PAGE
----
Jumat, 01 September 2017

Science for Kids - How to Teach Kids About Science

Science education is a gradual process, and early childhood is a perfect time to begin learning science. Many parents are uncomfortable with math and science themselves, so they avoid these subjects with their kids. But don't let your own fears stop you. Teaching science to your kids doesn't have to be hard. And it can actually be fun for both of you.

Children learn best through practical, hands-on activities. You can use everyday tasks and simple projects to help your kids develop a love for science. Give them lots of opportunities to experience science in a relaxed way, through games and fun activities.

Don't expect very young children to understand and grasp difficult or abstract concepts. Focus science lessons on things kids can touch, taste, hear, see and smell. Their natural curiosity will drive them to want to learn more.

Kids love to discover new and interesting facts about the world around them. They like to ask questions about how things work. Asking questions helps them make connections between things that they have experienced in practice. You may get tired of all those questions, but try to be patient.

You should encourage these questions, even if you don't know the answers yourself. In those situations, you should not invent an explanation. Tell them "Let's find out together" and it can lead to some wonderful quality time spent with your child. Search online for answers, or take a trip to the local library. And if you don't find a satisfying answer to a particular question, then be honest about that, too. It's OK to let kids know that scientists don't know everything about how the world works, and that there are some scientific questions that still need to be answered.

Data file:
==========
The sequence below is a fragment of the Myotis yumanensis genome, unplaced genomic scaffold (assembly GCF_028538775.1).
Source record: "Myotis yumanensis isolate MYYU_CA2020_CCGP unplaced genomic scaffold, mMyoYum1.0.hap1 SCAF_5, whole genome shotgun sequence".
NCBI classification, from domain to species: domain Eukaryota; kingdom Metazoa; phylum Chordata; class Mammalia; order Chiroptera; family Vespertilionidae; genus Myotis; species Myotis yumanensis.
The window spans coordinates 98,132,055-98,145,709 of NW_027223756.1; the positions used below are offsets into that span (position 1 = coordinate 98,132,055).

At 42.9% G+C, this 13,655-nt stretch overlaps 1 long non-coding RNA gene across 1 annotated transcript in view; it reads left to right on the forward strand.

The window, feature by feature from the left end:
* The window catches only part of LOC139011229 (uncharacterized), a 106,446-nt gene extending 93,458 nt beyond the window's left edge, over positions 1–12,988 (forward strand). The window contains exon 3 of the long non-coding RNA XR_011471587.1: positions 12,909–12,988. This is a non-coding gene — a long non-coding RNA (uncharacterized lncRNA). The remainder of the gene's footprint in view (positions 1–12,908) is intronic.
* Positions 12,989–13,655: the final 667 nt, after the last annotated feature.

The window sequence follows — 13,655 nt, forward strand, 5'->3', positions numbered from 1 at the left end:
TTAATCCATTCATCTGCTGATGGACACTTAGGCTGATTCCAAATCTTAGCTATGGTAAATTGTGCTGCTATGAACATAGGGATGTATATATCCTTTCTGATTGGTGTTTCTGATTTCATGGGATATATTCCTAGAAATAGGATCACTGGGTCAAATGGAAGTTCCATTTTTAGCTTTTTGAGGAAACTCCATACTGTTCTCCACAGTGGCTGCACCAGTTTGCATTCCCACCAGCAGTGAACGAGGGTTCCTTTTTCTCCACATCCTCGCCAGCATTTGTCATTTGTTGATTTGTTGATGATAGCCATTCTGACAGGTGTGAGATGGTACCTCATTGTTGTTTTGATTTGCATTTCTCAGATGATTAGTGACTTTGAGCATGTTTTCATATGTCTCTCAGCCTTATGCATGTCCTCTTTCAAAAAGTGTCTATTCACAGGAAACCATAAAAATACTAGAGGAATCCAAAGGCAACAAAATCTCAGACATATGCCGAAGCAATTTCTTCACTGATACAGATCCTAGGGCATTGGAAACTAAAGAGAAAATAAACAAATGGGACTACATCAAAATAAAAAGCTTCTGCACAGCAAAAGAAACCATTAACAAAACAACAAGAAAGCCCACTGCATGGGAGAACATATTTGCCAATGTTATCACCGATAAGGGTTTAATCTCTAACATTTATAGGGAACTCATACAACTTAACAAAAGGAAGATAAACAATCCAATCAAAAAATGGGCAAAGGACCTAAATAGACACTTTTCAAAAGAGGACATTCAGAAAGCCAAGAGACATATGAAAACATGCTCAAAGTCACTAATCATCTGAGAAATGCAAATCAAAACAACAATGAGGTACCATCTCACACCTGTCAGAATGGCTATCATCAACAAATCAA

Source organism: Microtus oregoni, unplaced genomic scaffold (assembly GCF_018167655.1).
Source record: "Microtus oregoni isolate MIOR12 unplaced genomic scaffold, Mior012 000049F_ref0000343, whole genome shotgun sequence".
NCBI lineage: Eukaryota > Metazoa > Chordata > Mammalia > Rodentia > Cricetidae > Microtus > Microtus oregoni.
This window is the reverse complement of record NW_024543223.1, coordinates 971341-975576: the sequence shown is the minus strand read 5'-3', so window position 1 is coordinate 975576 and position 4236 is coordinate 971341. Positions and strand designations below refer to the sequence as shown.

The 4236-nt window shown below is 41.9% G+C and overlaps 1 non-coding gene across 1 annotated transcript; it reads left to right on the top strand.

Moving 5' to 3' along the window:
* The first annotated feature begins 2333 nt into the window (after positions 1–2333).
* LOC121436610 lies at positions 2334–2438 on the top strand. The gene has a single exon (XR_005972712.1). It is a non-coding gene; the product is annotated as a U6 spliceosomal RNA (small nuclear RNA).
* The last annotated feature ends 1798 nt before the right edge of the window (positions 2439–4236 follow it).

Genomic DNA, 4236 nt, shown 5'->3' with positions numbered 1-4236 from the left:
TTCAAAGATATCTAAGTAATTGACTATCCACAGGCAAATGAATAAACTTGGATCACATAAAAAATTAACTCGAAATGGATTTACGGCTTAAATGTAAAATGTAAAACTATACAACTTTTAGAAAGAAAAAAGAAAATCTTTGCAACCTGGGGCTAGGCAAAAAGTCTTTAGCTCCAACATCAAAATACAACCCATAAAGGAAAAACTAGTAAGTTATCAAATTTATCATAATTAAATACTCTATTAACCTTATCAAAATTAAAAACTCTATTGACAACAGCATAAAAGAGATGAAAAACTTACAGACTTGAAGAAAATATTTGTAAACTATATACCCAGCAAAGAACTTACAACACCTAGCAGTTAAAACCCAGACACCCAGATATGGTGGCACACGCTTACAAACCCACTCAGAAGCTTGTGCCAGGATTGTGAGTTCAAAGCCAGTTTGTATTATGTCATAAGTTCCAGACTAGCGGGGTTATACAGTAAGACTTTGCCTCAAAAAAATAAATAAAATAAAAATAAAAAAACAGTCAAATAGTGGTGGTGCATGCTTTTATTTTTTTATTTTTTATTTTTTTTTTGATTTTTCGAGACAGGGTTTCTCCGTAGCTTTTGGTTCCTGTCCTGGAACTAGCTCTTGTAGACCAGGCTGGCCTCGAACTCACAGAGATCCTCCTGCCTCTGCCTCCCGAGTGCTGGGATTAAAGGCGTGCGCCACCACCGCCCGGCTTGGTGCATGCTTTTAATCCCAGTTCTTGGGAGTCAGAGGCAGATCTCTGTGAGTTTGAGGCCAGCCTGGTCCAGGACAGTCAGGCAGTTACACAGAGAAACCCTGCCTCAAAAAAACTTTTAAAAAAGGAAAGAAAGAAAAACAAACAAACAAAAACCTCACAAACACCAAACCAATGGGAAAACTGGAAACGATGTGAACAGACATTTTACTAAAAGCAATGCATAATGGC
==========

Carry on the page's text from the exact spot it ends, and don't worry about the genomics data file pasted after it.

When you get tired of answering questions, turn it around and ask your child some simple questions. Then, encourage their creativity by giving them an opportunity to discover the answers themselves. Asking questions also gives you a better idea about their knowledge of a topic.

How can you use everyday tasks and activities to teach kids science? Here are a few examples:

The kitchen and cooking provide many wonderful opportunities. Talk about solids, liquids and gases using water as an example. Explain freezing and boiling points. While cooking, show them how to follow a recipe and make accurate measurements. Demonstrate how yeast causes bread to rise, and the many ways cooking changes food.

Turn a light on, and explain how light bulbs work, what electricity is and how it gets to your house. While dusting and vacuuming, explain where the dust comes from. Water the plants, and explain why plants need water and light to live, and how they make oxygen for us to breathe. At the gas station, talk about how cars work and where the gas comes from.

Toys are great tools to teach kids about science. You can buy simple science toys and kits, or create your own easy science projects. Make a vinegar-baking soda "volcano." Drop a mentos candy in a diet cola. Make paper airplanes. Design a balloon "hovercraft." When toys break, let your kids open them up (under your supervision) to find out what's inside and how those toys work.

A field trip provides an excellent opportunity for science learning. Take children to a park, zoo, lake, seashore or some other place in nature. Let them get dirty, touching and exploring the environment. Point out different plants and animals, natural features of the land, cloud formations, stars and the moon, etc. Take them to one of the many wonderful hands-on science museums. Go to the library and let them browse through the children's science section for books that interest them.

There are countless teachable opportunities every day. Remember, it's OK if you don't know the answers now. Just plan ahead, and take a few minutes to look it up.

Science education is very important for kids and has many benefits. They will expand their curiosity, develop a love for learning, and exercise critical thinking skills. And they will be ready for the many challenges ahead.